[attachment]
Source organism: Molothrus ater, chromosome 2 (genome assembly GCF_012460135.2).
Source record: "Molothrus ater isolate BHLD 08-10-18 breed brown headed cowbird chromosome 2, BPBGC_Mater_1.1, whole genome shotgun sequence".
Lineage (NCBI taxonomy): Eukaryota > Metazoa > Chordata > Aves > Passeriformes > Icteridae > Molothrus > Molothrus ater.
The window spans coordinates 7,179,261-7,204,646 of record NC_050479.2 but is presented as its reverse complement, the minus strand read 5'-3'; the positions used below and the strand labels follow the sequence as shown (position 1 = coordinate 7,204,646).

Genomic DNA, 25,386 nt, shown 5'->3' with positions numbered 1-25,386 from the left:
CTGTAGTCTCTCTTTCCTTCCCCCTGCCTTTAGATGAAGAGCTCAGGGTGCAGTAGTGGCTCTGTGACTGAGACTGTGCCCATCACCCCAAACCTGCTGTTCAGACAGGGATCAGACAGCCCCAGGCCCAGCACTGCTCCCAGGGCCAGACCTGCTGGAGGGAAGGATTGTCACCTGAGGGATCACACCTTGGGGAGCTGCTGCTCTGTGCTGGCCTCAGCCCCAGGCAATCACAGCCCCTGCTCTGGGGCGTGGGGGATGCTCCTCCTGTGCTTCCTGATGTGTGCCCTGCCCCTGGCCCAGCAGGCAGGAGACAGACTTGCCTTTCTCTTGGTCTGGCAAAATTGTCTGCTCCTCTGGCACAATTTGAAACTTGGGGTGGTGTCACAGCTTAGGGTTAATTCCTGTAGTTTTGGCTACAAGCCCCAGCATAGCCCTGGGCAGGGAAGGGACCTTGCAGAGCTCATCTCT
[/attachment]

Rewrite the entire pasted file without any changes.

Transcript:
Source organism: Molothrus ater, chromosome 2 (genome assembly GCF_012460135.2).
Source record: "Molothrus ater isolate BHLD 08-10-18 breed brown headed cowbird chromosome 2, BPBGC_Mater_1.1, whole genome shotgun sequence".
Lineage (NCBI taxonomy): Eukaryota > Metazoa > Chordata > Aves > Passeriformes > Icteridae > Molothrus > Molothrus ater.
The window spans coordinates 7,179,261-7,204,646 of record NC_050479.2 but is presented as its reverse complement, the minus strand read 5'-3'; the positions used below and the strand labels follow the sequence as shown (position 1 = coordinate 7,204,646).

Genomic DNA, 25,386 nt, shown 5'->3' with positions numbered 1-25,386 from the left:
CTGTAGTCTCTCTTTCCTTCCCCCTGCCTTTAGATGAAGAGCTCAGGGTGCAGTAGTGGCTCTGTGACTGAGACTGTGCCCATCACCCCAAACCTGCTGTTCAGACAGGGATCAGACAGCCCCAGGCCCAGCACTGCTCCCAGGGCCAGACCTGCTGGAGGGAAGGATTGTCACCTGAGGGATCACACCTTGGGGAGCTGCTGCTCTGTGCTGGCCTCAGCCCCAGGCAATCACAGCCCCTGCTCTGGGGCGTGGGGGATGCTCCTCCTGTGCTTCCTGATGTGTGCCCTGCCCCTGGCCCAGCAGGCAGGAGACAGACTTGCCTTTCTCTTGGTCTGGCAAAATTGTCTGCTCCTCTGGCACAATTTGAAACTTGGGGTGGTGTCACAGCTTAGGGTTAATTCCTGTAGTTTTGGCTACAAGCCCCAGCATAGCCCTGGGCAGGGAAGGGACCTTGCAGAGCTCATCTCT